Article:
Highlights for me included both of Dr. Waltke’s lectures (interpreting the Psalms and interpreting OT narrative). They were absolutely phenomenal, both in terms of content and delivery. Although he wasn’t as dynamic as Dr. Thomas, who in my opinion is one of the best preachers around, Dr. Waltke went above and beyond my expectations.
Another highlight included the opportunity we volunteers had to have lunch with Derek Thomas and Bruce Waltke. What a delight to hear these men so used of God recollect stories of their teaching experiences. It was a treasure indeed.
Derek Thomas had accidentally left his lecture notes at home in Jackson, Miss., so he had to wing much of his lectures. Both were excellent, especially the last one on interpreting apocalyptic literature. In particular when he preached an overview of Revelation. I must admit that you could tell that he had to scrounge together his notes from memory in his first lecture on the Spirit and hermeneutics. But I didn’t mind, it was still great.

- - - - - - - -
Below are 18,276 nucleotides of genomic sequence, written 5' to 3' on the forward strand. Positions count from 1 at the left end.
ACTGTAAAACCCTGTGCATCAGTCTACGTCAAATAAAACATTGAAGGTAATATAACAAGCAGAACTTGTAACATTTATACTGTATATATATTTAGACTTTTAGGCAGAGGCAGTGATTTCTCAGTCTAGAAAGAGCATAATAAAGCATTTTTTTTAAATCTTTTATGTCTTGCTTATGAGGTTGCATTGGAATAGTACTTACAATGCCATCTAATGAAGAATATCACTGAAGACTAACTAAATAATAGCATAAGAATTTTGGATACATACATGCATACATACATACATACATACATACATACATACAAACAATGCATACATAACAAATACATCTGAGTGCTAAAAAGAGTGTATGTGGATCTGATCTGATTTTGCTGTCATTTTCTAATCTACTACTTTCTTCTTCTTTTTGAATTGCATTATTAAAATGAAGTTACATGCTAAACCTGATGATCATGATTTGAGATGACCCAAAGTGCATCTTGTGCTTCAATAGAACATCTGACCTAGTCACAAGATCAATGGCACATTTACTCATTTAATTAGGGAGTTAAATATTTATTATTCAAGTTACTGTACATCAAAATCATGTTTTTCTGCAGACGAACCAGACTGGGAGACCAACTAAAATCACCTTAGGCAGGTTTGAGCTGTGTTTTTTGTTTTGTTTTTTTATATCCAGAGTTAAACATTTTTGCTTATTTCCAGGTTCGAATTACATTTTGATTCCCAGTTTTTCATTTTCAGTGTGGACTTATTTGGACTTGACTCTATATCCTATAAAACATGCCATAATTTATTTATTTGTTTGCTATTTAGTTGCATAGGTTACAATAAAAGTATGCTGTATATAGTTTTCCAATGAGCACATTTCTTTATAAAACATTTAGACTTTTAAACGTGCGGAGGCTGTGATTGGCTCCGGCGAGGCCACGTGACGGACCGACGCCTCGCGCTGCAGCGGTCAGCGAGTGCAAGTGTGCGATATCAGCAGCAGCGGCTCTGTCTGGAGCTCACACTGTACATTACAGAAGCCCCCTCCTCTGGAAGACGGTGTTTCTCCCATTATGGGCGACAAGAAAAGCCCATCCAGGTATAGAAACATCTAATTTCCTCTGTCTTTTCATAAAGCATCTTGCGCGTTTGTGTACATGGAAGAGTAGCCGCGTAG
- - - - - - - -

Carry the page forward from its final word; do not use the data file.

I did feel, however, that Dr. White rambled quite a bit. Admittedly, I did miss much of his lectures due to work, but from what I gather, his lectures weren’t quite relevant to his topic of postmodernism and hermeneutics. I’ve seen Dr. White speak before and have thought the same thing. He is an outstanding debater and a great radio commentator and author, but I haven’t really enjoyed him as a lecturer. I do, however, thank God for him for the work he has done in the kingdom.

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TBS Student Picture